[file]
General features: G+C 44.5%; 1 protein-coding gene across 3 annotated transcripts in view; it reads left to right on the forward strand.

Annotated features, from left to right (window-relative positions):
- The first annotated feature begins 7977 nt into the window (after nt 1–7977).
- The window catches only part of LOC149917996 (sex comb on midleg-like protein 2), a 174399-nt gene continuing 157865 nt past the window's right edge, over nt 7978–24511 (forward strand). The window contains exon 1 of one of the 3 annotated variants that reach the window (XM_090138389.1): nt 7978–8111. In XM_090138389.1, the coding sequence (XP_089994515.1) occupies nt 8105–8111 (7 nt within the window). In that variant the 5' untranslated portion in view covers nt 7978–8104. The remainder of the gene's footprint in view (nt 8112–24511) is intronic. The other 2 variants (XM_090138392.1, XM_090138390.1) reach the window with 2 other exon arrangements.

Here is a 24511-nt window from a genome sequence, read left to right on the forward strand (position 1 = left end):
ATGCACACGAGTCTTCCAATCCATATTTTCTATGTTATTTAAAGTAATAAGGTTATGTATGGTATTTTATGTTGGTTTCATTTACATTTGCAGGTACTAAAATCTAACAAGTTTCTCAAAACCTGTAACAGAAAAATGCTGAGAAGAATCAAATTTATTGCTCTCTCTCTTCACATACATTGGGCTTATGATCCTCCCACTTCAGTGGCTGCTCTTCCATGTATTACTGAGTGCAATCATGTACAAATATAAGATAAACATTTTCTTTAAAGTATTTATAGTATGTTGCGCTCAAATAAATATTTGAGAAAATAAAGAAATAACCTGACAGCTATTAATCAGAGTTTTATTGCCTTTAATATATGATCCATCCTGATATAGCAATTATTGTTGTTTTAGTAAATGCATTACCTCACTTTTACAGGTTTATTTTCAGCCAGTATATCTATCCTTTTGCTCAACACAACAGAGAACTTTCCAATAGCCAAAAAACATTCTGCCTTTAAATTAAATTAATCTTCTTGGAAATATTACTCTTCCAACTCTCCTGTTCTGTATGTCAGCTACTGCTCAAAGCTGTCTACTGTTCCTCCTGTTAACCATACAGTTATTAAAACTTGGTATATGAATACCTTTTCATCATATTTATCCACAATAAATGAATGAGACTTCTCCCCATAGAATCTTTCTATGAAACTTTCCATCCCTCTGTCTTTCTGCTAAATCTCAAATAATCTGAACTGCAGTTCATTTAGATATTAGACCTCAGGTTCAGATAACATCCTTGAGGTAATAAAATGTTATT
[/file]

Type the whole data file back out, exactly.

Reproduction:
General features: G+C 44.5%; 1 protein-coding gene across 3 annotated transcripts in view; it reads left to right on the forward strand.

Annotated features, from left to right (window-relative positions):
- The first annotated feature begins 7977 nt into the window (after nt 1–7977).
- The window catches only part of LOC149917996 (sex comb on midleg-like protein 2), a 174399-nt gene continuing 157865 nt past the window's right edge, over nt 7978–24511 (forward strand). The window contains exon 1 of one of the 3 annotated variants that reach the window (XM_090138389.1): nt 7978–8111. In XM_090138389.1, the coding sequence (XP_089994515.1) occupies nt 8105–8111 (7 nt within the window). In that variant the 5' untranslated portion in view covers nt 7978–8104. The remainder of the gene's footprint in view (nt 8112–24511) is intronic. The other 2 variants (XM_090138392.1, XM_090138390.1) reach the window with 2 other exon arrangements.

Here is a 24511-nt window from a genome sequence, read left to right on the forward strand (position 1 = left end):
ATGCACACGAGTCTTCCAATCCATATTTTCTATGTTATTTAAAGTAATAAGGTTATGTATGGTATTTTATGTTGGTTTCATTTACATTTGCAGGTACTAAAATCTAACAAGTTTCTCAAAACCTGTAACAGAAAAATGCTGAGAAGAATCAAATTTATTGCTCTCTCTCTTCACATACATTGGGCTTATGATCCTCCCACTTCAGTGGCTGCTCTTCCATGTATTACTGAGTGCAATCATGTACAAATATAAGATAAACATTTTCTTTAAAGTATTTATAGTATGTTGCGCTCAAATAAATATTTGAGAAAATAAAGAAATAACCTGACAGCTATTAATCAGAGTTTTATTGCCTTTAATATATGATCCATCCTGATATAGCAATTATTGTTGTTTTAGTAAATGCATTACCTCACTTTTACAGGTTTATTTTCAGCCAGTATATCTATCCTTTTGCTCAACACAACAGAGAACTTTCCAATAGCCAAAAAACATTCTGCCTTTAAATTAAATTAATCTTCTTGGAAATATTACTCTTCCAACTCTCCTGTTCTGTATGTCAGCTACTGCTCAAAGCTGTCTACTGTTCCTCCTGTTAACCATACAGTTATTAAAACTTGGTATATGAATACCTTTTCATCATATTTATCCACAATAAATGAATGAGACTTCTCCCCATAGAATCTTTCTATGAAACTTTCCATCCCTCTGTCTTTCTGCTAAATCTCAAATAATCTGAACTGCAGTTCATTTAGATATTAGACCTCAGGTTCAGATAACATCCTTGAGGTAATAAAATGTTATT